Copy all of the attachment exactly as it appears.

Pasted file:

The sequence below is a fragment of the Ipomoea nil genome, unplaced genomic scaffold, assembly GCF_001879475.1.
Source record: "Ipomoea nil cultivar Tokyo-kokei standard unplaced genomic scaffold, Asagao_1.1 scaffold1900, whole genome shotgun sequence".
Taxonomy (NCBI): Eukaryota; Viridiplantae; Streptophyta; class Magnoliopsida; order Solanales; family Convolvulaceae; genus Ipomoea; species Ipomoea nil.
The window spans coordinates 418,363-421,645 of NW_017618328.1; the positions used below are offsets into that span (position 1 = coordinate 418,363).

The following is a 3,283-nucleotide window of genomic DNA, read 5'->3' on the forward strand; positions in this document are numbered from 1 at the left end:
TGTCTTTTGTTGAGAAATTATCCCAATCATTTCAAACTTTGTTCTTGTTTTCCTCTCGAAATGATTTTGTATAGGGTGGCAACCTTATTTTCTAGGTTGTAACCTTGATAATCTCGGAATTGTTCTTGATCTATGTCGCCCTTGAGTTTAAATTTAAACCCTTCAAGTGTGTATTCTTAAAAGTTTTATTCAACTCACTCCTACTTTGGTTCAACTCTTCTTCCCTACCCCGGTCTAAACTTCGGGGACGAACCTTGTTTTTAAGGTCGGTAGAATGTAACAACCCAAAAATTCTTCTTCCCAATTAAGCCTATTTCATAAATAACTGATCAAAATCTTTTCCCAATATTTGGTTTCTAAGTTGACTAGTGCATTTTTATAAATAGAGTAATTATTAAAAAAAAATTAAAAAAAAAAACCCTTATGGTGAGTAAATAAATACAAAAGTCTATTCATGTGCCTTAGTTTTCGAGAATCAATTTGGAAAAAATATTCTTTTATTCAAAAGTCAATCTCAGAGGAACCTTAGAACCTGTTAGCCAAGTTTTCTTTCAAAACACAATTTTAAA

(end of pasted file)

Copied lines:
The sequence below is a fragment of the Ipomoea nil genome, unplaced genomic scaffold, assembly GCF_001879475.1.
Source record: "Ipomoea nil cultivar Tokyo-kokei standard unplaced genomic scaffold, Asagao_1.1 scaffold1900, whole genome shotgun sequence".
Taxonomy (NCBI): Eukaryota; Viridiplantae; Streptophyta; class Magnoliopsida; order Solanales; family Convolvulaceae; genus Ipomoea; species Ipomoea nil.
The window spans coordinates 418,363-421,645 of NW_017618328.1; the positions used below are offsets into that span (position 1 = coordinate 418,363).

The following is a 3,283-nucleotide window of genomic DNA, read 5'->3' on the forward strand; positions in this document are numbered from 1 at the left end:
TGTCTTTTGTTGAGAAATTATCCCAATCATTTCAAACTTTGTTCTTGTTTTCCTCTCGAAATGATTTTGTATAGGGTGGCAACCTTATTTTCTAGGTTGTAACCTTGATAATCTCGGAATTGTTCTTGATCTATGTCGCCCTTGAGTTTAAATTTAAACCCTTCAAGTGTGTATTCTTAAAAGTTTTATTCAACTCACTCCTACTTTGGTTCAACTCTTCTTCCCTACCCCGGTCTAAACTTCGGGGACGAACCTTGTTTTTAAGGTCGGTAGAATGTAACAACCCAAAAATTCTTCTTCCCAATTAAGCCTATTTCATAAATAACTGATCAAAATCTTTTCCCAATATTTGGTTTCTAAGTTGACTAGTGCATTTTTATAAATAGAGTAATTATTAAAAAAAAATTAAAAAAAAAAACCCTTATGGTGAGTAAATAAATACAAAAGTCTATTCATGTGCCTTAGTTTTCGAGAATCAATTTGGAAAAAATATTCTTTTATTCAAAAGTCAATCTCAGAGGAACCTTAGAACCTGTTAGCCAAGTTTTCTTTCAAAACACAATTTTAAA